A wave of risk aversion swept US markets overnight after US President Biden signalled his intention to increase capital gains tax on high-income earners massively. That undid the excellent work of the US weekly Initial Jobless Claims, which unexpectedly retreated for the second week in a row to 547,000. Despite the spike in Covid-19 cases in parts of the US, the jobless claims data suggest that recovery momentum in America continues to accelerate.
Of course, what President Biden wants, and what he will get, could be two totally different things, especially when it comes to tax rates. Goldman Sachs suggests the tax hike will be watered down to 28% from above 40%, an entirely reasonable conclusion. Although the major US indices retreated by around 1.0% as the story hit the major wires, already in Asia, US stock index futures are staging a recovery, suggesting the knee jerk is running out of steam already.
It was yet another murky development that has contributed to a very noisy week for financial markets without any tier-1 data to get their teeth stuck into. The resultant tail-chasing market moves have been there for all to see. Although major US indices are down by between one and two per cent for the week, they are all at or very near record highs still. The same can also be said for European markets, so despite this week leaving investors’ ears ringing, the recovery theme remains on track.
Overnight the European Central Bank was more neutral than a bottle of distilled water, as it left its bond-buying programme unadjusted, rates unchanged and gave no real clue as to its future intentions. That left the Euro mostly untouched versus the US Dollar, with most of the action in EUR/GBP, which rallied powerfully on a vaccine catch-up play.
If this week has proved anything, it is the value of not trading one’s portfolio intra-day based on press generated headlines in a slow data week. Everything appears mostly it was this time last Friday within a couple of per cent. All you would have achieved for your troubles was frazzled nerves and a large commission bill.
One exception is my good friend Bitcoin. The future of finance (Allegedly) flash-crashed while I was having a few days off earlier this week. Notably, it broke out of a two-month rising wedge at 56,000 of tax-payer backed fiat US Dollars last weekend. Subsequent corrective rallies have failed at the bottom of the rising wedge, and today Bitcoin has fallen to around $50,000. Dogecoin rose 110% last week in a day, I believe; it may have lost that by now, I don’t know. I am sure a crypto “institutional expert” will be around to say that the falls in both a merely “technical corrections” to overbought short-term markets.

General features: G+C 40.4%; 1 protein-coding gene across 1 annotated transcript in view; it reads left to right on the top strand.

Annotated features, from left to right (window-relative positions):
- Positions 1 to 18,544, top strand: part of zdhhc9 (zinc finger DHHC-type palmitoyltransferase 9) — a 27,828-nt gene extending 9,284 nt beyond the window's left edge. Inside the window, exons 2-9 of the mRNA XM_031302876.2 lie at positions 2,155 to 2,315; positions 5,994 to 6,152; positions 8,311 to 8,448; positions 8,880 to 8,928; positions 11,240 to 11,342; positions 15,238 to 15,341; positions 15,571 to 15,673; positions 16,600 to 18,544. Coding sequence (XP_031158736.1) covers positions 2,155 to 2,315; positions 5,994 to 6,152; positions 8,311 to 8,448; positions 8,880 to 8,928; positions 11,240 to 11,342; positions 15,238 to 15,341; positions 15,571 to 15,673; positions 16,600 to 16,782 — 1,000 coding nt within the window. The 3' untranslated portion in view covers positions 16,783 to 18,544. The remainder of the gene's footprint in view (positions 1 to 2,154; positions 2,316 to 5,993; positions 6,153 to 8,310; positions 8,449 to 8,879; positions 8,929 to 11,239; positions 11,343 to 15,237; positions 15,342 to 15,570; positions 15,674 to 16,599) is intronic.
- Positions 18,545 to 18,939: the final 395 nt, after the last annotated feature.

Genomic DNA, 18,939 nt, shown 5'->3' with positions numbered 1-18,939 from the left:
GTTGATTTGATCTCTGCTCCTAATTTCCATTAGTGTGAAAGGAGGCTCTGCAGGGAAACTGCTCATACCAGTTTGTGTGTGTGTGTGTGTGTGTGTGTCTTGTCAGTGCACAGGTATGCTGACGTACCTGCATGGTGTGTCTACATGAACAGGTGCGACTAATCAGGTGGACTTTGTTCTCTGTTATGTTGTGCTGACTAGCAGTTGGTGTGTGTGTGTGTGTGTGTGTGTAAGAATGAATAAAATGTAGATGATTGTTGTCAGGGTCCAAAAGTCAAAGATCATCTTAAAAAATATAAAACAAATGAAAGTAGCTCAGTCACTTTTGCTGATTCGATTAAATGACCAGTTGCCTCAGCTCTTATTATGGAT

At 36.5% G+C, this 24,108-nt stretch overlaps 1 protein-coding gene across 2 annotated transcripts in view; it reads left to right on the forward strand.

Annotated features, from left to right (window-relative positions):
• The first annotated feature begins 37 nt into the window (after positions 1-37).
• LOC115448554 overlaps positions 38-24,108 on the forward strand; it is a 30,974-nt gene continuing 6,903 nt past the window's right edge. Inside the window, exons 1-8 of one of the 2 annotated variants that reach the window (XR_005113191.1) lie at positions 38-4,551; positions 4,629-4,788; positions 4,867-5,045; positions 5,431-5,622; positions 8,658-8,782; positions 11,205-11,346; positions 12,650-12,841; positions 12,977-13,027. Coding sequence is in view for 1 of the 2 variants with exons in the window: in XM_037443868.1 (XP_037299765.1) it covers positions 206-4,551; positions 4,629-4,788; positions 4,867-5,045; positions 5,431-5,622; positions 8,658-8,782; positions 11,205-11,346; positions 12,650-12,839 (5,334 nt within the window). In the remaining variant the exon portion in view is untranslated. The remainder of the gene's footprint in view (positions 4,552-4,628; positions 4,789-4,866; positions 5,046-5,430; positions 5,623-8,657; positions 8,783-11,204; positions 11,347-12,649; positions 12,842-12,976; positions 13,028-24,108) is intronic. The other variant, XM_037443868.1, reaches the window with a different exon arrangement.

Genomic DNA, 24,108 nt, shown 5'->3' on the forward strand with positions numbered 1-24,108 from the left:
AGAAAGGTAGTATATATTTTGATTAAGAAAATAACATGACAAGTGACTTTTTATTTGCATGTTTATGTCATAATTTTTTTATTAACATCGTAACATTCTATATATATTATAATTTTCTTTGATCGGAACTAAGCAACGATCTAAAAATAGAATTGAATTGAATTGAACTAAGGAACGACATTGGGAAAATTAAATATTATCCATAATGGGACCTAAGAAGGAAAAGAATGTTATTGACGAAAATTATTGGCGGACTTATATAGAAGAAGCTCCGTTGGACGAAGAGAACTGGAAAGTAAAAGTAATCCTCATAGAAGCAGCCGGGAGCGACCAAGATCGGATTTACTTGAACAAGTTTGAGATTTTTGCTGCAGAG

It is clear that Bitcoin is more sensitive to capital gains tax threats than most “asset” classes. The threat of regulation, either directly in developed markets or indirectly via the taxman, has always been crypto’s Achilles’s heel, in my opinion. Yes, you could store those juicy capital gains offshore as a US citizen, but we know how the G-Man treats tax evaders. It is not pretty.
Back to the charts, the downside breakout of Bitcoin through $56,000.00 has a target of $42,000.00. That might come this weekend, or next week or perhaps not at all. Hopefully, we will hear as many “experts” saying this is a sign of Bitcoin becoming a “maturing mainstream asset” if it falls 10% this weekend, as we do when it rises, or a Crypto-exchange chooses to IPO. That indeed would be a sign of mainstream maturity, in my opinion. In the meantime, don’t hate me for being bearish Bitcoin in the near term; I’m just following the charts, as I often do on other mainstream asset classes.
Although Asian stock markets may receive a temporary US capital gains tax hiccup to finish the week, the data calendar does contain a few morsels. Japan’s Jibun Flash Manufacturing PMI for April improved slightly to 53.30, while Services Flash PMI remained unchanged at 48.80.
Japan’s Inflation and Core Inflation were uninspiring, with inflation as elusive in Japan as it has been for the last 25 years. Taken with a Services PMI still in the contractionary territory and likely to take another hit from the Covid-19 regional states of emergency starting this weekend, The Bank of Japan is unlikely to move next week at their midweek meeting.
More intriguing will be Malaysia and Singapore’s Inflation rates, both released in a couple of hours. Headline Inflation for March YoY should rise to 1.40% and 1.25%, respectively, albeit from very low base effects from this time last year. Surprises to the upside could weigh on equities in both markets, although the next MAS decision is now six months away.
India Foreign Exchange Reserves this evening will be interesting to note. The Indian Rupee has been crushed under the surprise Reserve Bank of India QE announcement recently. Also, the tragic explosion of Covid-19 across the country. It will be interesting to see if foreign currency reserves have dropped notably, indicating that the RBI has intervened heavily to defend the Rupee. A significant fall in reserves could negatively affect the local currency, suggesting investors are leaving the country. That oversimplifies that actual process. In all honesty, the relationship isn’t that linear. But in a market with itchy trigger fingers, such details won’t count for much.
The US and Europe release Market PMI’s later today, with the data expected to show improvements in Manufacturing and Service, less so on the services front in Europe for obvious reasons. With the week entirely dominated by the sentiment du jour, they are unlikely to be market impacting unless we have some considerable deviations from the market expectations.